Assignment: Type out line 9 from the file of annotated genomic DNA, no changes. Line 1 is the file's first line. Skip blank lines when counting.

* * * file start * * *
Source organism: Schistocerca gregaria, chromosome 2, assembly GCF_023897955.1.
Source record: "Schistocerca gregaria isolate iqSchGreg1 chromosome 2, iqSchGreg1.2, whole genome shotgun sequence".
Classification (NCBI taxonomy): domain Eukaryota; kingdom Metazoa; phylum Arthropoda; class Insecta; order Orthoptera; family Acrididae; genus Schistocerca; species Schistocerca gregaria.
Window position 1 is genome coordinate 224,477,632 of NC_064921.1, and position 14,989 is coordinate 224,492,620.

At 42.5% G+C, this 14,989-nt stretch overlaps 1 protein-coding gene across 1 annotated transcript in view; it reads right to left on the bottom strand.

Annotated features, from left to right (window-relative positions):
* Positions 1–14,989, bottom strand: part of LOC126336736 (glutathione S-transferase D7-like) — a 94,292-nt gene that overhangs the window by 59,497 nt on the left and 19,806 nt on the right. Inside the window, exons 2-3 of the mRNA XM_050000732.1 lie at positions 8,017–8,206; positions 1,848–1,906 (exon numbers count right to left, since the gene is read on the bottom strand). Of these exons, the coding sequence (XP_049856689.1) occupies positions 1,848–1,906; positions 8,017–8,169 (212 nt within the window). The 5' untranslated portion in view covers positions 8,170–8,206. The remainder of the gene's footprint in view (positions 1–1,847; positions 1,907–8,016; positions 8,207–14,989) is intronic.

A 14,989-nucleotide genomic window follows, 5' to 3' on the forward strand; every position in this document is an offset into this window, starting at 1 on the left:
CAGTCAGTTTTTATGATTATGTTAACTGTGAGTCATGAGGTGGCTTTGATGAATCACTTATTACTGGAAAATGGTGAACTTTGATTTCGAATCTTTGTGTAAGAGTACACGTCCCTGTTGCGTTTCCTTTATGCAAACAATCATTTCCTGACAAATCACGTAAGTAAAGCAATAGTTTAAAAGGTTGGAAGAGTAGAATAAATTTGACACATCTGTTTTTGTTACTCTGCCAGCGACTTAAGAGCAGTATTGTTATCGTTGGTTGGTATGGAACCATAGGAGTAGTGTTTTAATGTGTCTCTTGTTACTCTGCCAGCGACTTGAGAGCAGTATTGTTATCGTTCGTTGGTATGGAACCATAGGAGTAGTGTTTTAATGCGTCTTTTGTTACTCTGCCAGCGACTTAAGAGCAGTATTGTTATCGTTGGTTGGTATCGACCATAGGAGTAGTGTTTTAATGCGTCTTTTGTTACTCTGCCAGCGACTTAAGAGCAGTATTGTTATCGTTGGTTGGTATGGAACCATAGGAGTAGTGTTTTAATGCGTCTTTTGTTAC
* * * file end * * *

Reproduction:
CAGTCAGTTTTTATGATTATGTTAACTGTGAGTCATGAGGTGGCTTTGATGAATCACTTATTACTGGAAAATGGTGAACTTTGATTTCGAATCTTTGTGTAAGAGTACACGTCCCTGTTGCGTTTCCTTTATGCAAACAATCATTTCCTGACAAATCACGTAAGTAAAGCAATAGTTTAAAAGGTTGGAAGAGTAGAATAAATTTGACACATCTGTTTTTGTTACTCTGCCAGCGACTTAAGAGCAGTATTGTTATCGTTGGTTGGTATGGAACCATAGGAGTAGTGTTTTAATGTGTCTCTTGTTACTCTGCCAGCGACTTGAGAGCAGTATTGTTATCGTTCGTTGGTATGGAACCATAGGAGTAGTGTTTTAATGCGTCTTTTGTTACTCTGCCAGCGACTTAAGAGCAGTATTGTTATCGTTGGTTGGTATCGACCATAGGAGTAGTGTTTTAATGCGTCTTTTGTTACTCTGCCAGCGACTTAAGAGCAGTATTGTTATCGTTGGTTGGTATGGAACCATAGGAGTAGTGTTTTAATGCGTCTTTTGTTAC